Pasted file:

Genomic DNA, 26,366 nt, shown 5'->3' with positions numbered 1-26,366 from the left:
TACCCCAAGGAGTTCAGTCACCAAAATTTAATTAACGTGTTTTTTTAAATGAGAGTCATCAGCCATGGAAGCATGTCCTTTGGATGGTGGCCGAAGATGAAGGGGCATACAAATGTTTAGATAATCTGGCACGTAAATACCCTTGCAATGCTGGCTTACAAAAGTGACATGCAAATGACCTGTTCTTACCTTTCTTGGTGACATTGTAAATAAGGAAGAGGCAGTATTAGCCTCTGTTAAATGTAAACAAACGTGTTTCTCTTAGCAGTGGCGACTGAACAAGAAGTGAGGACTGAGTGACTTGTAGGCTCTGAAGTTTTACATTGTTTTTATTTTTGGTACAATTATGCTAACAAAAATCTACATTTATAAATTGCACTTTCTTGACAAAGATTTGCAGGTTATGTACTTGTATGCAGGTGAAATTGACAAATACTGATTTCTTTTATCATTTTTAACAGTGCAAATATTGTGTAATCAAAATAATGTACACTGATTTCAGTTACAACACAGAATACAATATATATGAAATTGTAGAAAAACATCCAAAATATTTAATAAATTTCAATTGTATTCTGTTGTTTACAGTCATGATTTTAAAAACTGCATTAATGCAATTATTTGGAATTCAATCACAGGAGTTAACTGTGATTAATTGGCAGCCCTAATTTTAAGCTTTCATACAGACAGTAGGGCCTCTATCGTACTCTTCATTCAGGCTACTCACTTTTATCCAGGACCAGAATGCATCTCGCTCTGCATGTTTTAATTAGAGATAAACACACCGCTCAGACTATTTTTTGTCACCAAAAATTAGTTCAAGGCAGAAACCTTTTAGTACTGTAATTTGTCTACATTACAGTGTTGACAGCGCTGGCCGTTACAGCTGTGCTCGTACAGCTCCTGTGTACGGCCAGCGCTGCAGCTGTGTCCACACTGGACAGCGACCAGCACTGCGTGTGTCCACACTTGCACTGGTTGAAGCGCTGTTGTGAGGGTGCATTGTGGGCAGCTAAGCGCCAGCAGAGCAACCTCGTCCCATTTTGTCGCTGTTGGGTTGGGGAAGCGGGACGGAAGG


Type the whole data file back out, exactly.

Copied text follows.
Genomic DNA, 26,366 nt, shown 5'->3' with positions numbered 1-26,366 from the left:
TACCCCAAGGAGTTCAGTCACCAAAATTTAATTAACGTGTTTTTTTAAATGAGAGTCATCAGCCATGGAAGCATGTCCTTTGGATGGTGGCCGAAGATGAAGGGGCATACAAATGTTTAGATAATCTGGCACGTAAATACCCTTGCAATGCTGGCTTACAAAAGTGACATGCAAATGACCTGTTCTTACCTTTCTTGGTGACATTGTAAATAAGGAAGAGGCAGTATTAGCCTCTGTTAAATGTAAACAAACGTGTTTCTCTTAGCAGTGGCGACTGAACAAGAAGTGAGGACTGAGTGACTTGTAGGCTCTGAAGTTTTACATTGTTTTTATTTTTGGTACAATTATGCTAACAAAAATCTACATTTATAAATTGCACTTTCTTGACAAAGATTTGCAGGTTATGTACTTGTATGCAGGTGAAATTGACAAATACTGATTTCTTTTATCATTTTTAACAGTGCAAATATTGTGTAATCAAAATAATGTACACTGATTTCAGTTACAACACAGAATACAATATATATGAAATTGTAGAAAAACATCCAAAATATTTAATAAATTTCAATTGTATTCTGTTGTTTACAGTCATGATTTTAAAAACTGCATTAATGCAATTATTTGGAATTCAATCACAGGAGTTAACTGTGATTAATTGGCAGCCCTAATTTTAAGCTTTCATACAGACAGTAGGGCCTCTATCGTACTCTTCATTCAGGCTACTCACTTTTATCCAGGACCAGAATGCATCTCGCTCTGCATGTTTTAATTAGAGATAAACACACCGCTCAGACTATTTTTTGTCACCAAAAATTAGTTCAAGGCAGAAACCTTTTAGTACTGTAATTTGTCTACATTACAGTGTTGACAGCGCTGGCCGTTACAGCTGTGCTCGTACAGCTCCTGTGTACGGCCAGCGCTGCAGCTGTGTCCACACTGGACAGCGACCAGCACTGCGTGTGTCCACACTTGCACTGGTTGAAGCGCTGTTGTGAGGGTGCATTGTGGGCAGCTAAGCGCCAGCAGAGCAACCTCGTCCCATTTTGTCGCTGTTGGGTTGGGGAAGCGGGACGGAAGG